Balla Civil Parish Characteristics, County Mayo, Ireland

Balla Civil Parish is part of Clanmorris Barony and is included in Balla and Manulla Roman Catholic Parish. Manulla Civil Parish and Drum Civil Parish are also part of this Catholic Parish. Rosslee Civil Parish was also at one point part of this parish (then called Balla, Manulla, Drum and Roslee Roman Catholic Parish), but now is part of Mayo Abbey Catholic Parish. Balla and Manulla Catholic Parish was formed in 1837. (Mitchell, 1988, p. 87). The Catholic Church records for Balla and Manulla Parish cover the years 1837-1905 (earlier than many other County Mayo Catholic Parishes). When the Griffith's Valuation was conducted for Balla Civil Parish in 1857, there was only one documented Roman Catholic Chapel, located in the Townland of Balla in the Town of Balla. The only Graveyard was there as well. (Griffith, 1847-1864; 2003, Balla).

The Town of Balla within the Townland of Balla was clearly the hub of economic activity when the Griffith's Valuation was conducted in 1857. Balla is sometimes spelled Ballagh or Bal or Ball. Gustavus Moore applied for and obtained a patent for fairs in the Town of Balla as early as 1699. (Gillespie; Crawford, 1987, p. 83). When the Statistical Survey of County Mayo was conducted in 1802, Ball. as it was referred to had a Market or Fair for cattle; fair dates were set at June 11 and September 24. (McParlan, 1802; 2007, p. 45, 47-51). Samuel Lewis in his "A Topographical Dictionary of Ireland gives two additional fair dates in his 1837 description of Balla. He also stated that Balla's fairs were one of the largest in County Mayo for cattle and sheep. (Lewis, 1837; 1984, p. 102). Balla is only 6 miles from the Town of Castlebar, one of County Mayo's premier Market Towns in the 19th century.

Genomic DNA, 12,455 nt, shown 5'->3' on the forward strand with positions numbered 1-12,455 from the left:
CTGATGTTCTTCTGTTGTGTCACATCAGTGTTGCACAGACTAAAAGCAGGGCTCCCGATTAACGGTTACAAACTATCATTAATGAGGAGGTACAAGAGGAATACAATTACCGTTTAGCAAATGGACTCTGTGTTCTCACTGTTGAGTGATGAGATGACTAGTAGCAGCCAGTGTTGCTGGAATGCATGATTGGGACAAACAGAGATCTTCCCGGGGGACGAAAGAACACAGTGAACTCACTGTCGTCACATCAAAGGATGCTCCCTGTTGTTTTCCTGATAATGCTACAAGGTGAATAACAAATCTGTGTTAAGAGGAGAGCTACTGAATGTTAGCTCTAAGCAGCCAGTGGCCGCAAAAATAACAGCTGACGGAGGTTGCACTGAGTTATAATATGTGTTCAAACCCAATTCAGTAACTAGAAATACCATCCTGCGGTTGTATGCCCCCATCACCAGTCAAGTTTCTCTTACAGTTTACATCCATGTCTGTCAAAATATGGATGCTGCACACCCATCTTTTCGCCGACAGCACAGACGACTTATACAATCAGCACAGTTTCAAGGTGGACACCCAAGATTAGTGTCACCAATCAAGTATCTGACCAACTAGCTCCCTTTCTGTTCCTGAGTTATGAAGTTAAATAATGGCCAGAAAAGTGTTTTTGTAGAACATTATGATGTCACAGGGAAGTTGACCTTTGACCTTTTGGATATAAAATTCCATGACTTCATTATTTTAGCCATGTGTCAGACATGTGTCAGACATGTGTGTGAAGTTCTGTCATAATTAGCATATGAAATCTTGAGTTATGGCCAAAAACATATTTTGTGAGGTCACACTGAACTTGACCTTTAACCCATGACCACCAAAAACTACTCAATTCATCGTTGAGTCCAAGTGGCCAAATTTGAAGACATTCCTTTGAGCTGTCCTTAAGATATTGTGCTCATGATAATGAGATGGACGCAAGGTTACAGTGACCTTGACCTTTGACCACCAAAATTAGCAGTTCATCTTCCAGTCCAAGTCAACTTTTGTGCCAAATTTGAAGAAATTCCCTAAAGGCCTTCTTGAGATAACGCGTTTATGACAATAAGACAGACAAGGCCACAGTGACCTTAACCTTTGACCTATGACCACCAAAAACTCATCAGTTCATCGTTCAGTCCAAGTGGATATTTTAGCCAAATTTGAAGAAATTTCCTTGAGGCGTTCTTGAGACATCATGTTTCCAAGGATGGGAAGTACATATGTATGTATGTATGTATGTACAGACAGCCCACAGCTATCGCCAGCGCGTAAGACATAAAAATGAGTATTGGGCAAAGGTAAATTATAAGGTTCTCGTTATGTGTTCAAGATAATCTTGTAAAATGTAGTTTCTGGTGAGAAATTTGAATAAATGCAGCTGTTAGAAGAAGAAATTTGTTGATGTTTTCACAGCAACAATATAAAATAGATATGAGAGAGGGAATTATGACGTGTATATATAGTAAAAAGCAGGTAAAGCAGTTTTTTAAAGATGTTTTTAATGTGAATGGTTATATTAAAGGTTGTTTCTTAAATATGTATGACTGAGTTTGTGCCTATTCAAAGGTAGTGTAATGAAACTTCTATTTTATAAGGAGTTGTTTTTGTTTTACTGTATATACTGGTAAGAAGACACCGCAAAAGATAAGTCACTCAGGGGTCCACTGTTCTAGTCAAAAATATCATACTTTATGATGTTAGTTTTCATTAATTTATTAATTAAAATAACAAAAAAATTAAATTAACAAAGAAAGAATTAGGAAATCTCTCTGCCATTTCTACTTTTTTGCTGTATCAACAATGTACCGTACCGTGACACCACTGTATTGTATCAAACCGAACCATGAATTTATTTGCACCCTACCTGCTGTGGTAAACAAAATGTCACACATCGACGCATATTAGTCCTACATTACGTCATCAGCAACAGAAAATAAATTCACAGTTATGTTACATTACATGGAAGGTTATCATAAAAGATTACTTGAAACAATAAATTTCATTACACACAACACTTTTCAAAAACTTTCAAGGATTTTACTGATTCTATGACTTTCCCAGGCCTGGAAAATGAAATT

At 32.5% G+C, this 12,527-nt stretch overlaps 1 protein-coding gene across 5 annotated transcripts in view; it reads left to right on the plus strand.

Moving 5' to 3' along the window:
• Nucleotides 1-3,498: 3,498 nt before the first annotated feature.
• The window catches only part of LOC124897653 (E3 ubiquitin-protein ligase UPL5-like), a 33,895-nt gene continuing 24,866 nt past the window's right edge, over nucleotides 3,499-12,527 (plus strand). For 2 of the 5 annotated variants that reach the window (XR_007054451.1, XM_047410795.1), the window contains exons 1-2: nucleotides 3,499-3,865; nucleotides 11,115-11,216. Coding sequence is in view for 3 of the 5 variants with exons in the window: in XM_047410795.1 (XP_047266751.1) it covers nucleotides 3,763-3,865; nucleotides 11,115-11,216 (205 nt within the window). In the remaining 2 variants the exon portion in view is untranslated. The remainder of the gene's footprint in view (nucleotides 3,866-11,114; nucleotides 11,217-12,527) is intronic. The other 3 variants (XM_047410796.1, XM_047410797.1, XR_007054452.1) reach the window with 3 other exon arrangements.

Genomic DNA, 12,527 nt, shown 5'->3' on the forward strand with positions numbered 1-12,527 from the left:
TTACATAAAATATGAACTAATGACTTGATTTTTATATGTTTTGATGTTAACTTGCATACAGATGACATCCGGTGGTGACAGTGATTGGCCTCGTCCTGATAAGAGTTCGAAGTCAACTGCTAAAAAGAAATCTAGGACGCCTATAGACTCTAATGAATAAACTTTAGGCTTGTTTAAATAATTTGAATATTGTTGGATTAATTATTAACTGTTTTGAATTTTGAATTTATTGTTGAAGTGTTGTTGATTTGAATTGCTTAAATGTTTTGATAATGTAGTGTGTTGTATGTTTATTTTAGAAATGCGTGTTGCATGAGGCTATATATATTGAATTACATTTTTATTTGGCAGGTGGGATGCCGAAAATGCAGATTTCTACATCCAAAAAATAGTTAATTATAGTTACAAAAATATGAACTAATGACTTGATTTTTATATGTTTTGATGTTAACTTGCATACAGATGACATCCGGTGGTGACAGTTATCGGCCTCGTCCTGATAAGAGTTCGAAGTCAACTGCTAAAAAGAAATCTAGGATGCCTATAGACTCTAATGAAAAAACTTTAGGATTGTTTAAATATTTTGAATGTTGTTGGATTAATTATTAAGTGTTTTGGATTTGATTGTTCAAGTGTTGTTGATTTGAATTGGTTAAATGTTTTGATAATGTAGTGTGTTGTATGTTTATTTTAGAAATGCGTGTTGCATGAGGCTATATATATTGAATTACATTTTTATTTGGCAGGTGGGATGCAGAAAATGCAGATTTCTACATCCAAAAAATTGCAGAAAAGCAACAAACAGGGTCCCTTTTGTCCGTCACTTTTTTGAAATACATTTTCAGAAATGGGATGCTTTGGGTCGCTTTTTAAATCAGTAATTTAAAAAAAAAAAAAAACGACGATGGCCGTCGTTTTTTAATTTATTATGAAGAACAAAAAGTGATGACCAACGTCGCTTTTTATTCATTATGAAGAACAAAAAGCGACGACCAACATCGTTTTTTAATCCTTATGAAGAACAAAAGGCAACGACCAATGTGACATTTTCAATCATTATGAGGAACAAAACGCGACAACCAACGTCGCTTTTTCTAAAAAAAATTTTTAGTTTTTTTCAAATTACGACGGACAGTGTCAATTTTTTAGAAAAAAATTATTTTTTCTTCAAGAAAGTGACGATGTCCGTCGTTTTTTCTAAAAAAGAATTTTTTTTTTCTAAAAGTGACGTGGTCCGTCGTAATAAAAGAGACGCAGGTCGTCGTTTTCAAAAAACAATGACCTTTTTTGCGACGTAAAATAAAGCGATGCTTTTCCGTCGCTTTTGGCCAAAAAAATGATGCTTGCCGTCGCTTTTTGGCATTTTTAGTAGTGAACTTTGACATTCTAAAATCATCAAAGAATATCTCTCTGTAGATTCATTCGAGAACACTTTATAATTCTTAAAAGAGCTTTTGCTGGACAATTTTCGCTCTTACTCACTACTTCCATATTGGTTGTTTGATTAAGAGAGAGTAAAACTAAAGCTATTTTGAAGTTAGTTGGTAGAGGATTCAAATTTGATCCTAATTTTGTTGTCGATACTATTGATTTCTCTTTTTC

When the Griffith's Valuation was conducted in Balla Civil Parish in 1857, the Townland of Balla housed the "Fair Green" and the Town of Balla within its borders had the Union of Castlebar Poor Law Guardians Dispensary, the Tolls and Customs of Fairs and Markets, a Court Housel, Constabulary Barrack, Ruins and a Store. The only other commercial items of interest were a Corn Mill and Kiln in the Townland of Legaun and Herd's Houses in the Townlands of Ardboley South, Ballyclogher, Carrowgarve, Garhawnagh, Drumadoon, Legaturrin, Pollavaddy and Rathduff. The number of Herd's Houses would seem to indicate that this area had a fair amount of pasture/grazing area. (Griffith, 1847-1864; Balla).

As far as education goes, the only school was a National Schoolhouse in the Townland of Balla according to the 1857 Griffith's Valuation. Samuel Lewis mentions two "Hedge Schools" as well in "A Topographical Dictionary of Ireland" in 1837. (Lewis, 1837; 1984, p. 102).

There were no rivers documented in the Griffith's and only one lake, Cuilmore Lough in the Townland of Tully More. There were no designated "Bog" Parcels documented in Balla Civil Parish.

Sir Robert Lynch Blosse Bart was the primary Landlord in this Civil Parish dominating 13 Townlands distantly followed by Captain William Fitzmaurice, James Browne and Maurice Blake. The names Lynch, Blake and Browne were associated with large amounts of land in this Civil Parish for quite some time. Of note was that the Blakes were Catholic and the Lynches, who reputedly evicted large numbers of tenants from their lands, were protestant.

As far as my Irish Family research goes, I found it interesting that there were many Brennans in the Balla and Manulla Roman Catholic Parish records in the pre-famine era, but none noted in Griffith's Valuation immediately post-famine.

Balla Civil Parish saw a significant decline in population during and after the peak famine years, but not as severely as many Civil Parishes in County Mayo. In 1841, the population level was at 1,934, dropping to only 1,272 in 1851. By the year 1911, there were only 896 people living in Balla Civil Parish. ("O'Hara, 1982, p. 7).